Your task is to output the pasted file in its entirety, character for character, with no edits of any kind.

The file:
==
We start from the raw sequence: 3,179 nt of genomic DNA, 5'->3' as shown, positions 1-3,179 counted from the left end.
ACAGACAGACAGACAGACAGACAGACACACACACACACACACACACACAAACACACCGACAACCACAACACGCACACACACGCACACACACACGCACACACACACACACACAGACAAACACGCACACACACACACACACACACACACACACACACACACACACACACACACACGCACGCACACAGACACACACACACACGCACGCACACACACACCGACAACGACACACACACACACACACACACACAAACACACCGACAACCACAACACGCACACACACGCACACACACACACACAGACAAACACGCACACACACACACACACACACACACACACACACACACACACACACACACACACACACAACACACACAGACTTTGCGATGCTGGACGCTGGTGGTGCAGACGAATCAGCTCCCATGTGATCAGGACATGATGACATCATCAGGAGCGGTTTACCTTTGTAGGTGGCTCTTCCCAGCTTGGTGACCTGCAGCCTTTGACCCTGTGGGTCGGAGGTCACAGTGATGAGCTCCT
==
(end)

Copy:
We start from the raw sequence: 3,179 nt of genomic DNA, 5'->3' as shown, positions 1-3,179 counted from the left end.
ACAGACAGACAGACAGACAGACAGACACACACACACACACACACACACAAACACACCGACAACCACAACACGCACACACACGCACACACACACGCACACACACACACACACAGACAAACACGCACACACACACACACACACACACACACACACACACACACACACACACACACGCACGCACACAGACACACACACACACGCACGCACACACACACCGACAACGACACACACACACACACACACACACAAACACACCGACAACCACAACACGCACACACACGCACACACACACACACAGACAAACACGCACACACACACACACACACACACACACACACACACACACACACACACACACACACACAACACACACAGACTTTGCGATGCTGGACGCTGGTGGTGCAGACGAATCAGCTCCCATGTGATCAGGACATGATGACATCATCAGGAGCGGTTTACCTTTGTAGGTGGCTCTTCCCAGCTTGGTGACCTGCAGCCTTTGACCCTGTGGGTCGGAGGTCACAGTGATGAGCTCCT